It’s his NBA calling card. And Durant and the Thunder are witnesses. Allen tilted the razor-thin margin in this series when Hollins finally called upon the 6-foot-4, self-proclaimed “junkyard dog” to sic the three-time scoring champ in the final three minutes of a nip-and-tuck Game 2. The call could have come in Game 1, when Durant scored 12 of his 35 points in the fourth quarter including the game-winner with 11 seconds to play. But Hollins was sticking to his original declaration that Allen would be no match for the impossibly long Durant.
Allen shrugged and suggested Hollins got desperate as the Grizz were in jeopardy of falling into a 2-0 hole against a team playing without its All-Star point guard, Russell Westbrook.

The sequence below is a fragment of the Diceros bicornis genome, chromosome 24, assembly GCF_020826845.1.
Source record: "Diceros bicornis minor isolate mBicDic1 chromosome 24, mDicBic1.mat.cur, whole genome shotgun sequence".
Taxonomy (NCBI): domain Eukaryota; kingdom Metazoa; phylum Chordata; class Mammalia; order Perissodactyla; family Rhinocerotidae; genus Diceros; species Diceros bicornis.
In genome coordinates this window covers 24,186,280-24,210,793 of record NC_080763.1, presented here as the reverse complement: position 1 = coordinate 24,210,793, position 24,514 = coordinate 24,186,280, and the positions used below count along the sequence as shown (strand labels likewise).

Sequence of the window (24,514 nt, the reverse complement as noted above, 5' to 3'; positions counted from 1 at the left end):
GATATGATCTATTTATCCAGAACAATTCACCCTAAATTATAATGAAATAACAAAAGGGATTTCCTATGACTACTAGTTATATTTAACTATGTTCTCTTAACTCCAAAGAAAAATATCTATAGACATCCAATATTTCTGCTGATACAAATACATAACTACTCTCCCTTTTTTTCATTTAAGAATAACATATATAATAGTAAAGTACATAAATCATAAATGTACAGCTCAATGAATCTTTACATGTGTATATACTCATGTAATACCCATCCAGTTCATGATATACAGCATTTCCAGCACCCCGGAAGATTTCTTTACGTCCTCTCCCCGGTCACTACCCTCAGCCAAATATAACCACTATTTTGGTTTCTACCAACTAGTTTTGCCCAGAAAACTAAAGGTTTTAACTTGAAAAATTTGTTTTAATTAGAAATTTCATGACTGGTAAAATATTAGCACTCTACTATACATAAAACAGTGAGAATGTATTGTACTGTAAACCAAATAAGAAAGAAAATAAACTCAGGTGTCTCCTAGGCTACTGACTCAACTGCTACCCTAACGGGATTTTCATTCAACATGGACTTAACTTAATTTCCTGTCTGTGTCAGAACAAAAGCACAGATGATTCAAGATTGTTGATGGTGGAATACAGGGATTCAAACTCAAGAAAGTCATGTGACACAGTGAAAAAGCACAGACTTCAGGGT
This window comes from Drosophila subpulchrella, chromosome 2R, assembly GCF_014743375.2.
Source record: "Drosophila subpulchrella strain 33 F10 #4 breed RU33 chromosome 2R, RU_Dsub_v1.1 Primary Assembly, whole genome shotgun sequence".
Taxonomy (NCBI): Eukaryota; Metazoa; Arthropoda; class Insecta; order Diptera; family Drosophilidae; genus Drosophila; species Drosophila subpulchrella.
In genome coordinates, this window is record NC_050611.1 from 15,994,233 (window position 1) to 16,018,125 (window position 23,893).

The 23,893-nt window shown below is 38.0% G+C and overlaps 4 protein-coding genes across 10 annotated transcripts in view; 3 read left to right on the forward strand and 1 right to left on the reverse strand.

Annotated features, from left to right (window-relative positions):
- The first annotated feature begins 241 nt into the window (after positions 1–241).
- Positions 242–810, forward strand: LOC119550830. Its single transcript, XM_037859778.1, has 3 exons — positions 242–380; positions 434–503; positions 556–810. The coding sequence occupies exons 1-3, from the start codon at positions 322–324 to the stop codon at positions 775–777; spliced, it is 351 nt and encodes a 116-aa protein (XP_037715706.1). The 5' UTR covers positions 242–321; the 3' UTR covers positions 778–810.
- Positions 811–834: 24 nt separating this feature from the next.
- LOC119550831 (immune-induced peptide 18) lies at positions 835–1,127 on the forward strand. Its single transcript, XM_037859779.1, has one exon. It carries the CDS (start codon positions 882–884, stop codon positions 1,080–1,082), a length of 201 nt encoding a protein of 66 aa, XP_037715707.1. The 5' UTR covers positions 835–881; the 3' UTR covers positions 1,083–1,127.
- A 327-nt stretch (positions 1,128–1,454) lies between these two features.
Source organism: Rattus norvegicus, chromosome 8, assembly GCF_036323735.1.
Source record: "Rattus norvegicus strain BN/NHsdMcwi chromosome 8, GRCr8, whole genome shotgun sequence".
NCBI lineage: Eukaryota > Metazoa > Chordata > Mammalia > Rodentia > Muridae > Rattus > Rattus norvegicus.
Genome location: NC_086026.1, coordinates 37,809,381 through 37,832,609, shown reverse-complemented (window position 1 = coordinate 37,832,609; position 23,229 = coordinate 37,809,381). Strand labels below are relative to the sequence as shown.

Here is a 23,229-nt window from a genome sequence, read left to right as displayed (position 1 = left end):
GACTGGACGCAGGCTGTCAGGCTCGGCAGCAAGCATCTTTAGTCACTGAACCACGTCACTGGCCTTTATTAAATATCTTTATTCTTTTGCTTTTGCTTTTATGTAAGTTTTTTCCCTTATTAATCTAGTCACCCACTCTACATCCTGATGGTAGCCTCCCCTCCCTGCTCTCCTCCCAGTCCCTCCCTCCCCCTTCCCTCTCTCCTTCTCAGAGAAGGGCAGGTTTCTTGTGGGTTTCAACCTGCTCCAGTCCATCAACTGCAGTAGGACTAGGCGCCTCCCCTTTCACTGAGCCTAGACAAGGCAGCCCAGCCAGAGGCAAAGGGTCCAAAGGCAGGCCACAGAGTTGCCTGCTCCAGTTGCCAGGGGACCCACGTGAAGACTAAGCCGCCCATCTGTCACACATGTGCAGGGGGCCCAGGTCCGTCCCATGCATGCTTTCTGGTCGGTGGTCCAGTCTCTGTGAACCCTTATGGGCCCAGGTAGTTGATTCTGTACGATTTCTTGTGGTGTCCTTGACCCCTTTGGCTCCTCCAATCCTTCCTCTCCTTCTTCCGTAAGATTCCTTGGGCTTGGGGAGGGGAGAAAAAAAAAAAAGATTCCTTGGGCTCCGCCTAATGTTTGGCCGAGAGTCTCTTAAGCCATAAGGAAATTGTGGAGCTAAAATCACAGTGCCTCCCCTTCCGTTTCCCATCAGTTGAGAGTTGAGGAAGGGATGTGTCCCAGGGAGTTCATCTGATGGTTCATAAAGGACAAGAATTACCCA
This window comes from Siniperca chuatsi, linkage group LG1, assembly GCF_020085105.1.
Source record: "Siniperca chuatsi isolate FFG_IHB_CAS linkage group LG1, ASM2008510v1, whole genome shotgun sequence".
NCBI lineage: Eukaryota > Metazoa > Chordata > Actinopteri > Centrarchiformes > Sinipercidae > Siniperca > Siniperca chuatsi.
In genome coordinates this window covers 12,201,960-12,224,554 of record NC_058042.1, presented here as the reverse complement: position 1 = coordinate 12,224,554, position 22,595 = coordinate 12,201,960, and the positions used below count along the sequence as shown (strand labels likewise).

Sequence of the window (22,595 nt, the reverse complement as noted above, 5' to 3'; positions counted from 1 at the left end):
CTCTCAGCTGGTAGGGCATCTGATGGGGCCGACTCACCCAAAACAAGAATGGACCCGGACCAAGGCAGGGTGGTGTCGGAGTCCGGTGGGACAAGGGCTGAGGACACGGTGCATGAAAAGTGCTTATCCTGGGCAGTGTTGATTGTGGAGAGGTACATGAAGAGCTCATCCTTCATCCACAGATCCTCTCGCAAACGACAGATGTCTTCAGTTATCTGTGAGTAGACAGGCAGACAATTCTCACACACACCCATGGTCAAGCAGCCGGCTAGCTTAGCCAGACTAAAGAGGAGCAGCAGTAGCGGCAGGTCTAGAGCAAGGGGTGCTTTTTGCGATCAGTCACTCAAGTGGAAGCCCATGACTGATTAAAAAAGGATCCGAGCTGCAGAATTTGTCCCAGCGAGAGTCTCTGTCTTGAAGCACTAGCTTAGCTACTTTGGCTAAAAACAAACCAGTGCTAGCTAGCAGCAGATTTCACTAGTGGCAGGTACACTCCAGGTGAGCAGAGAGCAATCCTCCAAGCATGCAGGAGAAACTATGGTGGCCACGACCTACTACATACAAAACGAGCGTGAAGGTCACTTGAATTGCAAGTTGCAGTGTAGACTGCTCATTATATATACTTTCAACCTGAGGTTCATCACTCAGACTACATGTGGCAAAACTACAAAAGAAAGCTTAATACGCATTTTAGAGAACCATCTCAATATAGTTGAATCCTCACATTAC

Yet maybe that’s just the way it’s supposed to be for Allen, nothing ever coming without outside doubt, nothing ever certain, always having to prove himself over again. Even to his coach of three seasons, unless, as Allen was asked after the Game 2 win when he held Durant scoreless in those decisive final minutes, maybe Hollins was trying to inspire him.
“I don’t play mind games. I just go out there and do my job,” Allen said. “My confidence is always sky-high. If you try to limit me, then you limit me. But I will continue to show you that I work and I continue to get better each and every day. Whatever your limitations are on me, I am always ready to prove you wrong.” (more…)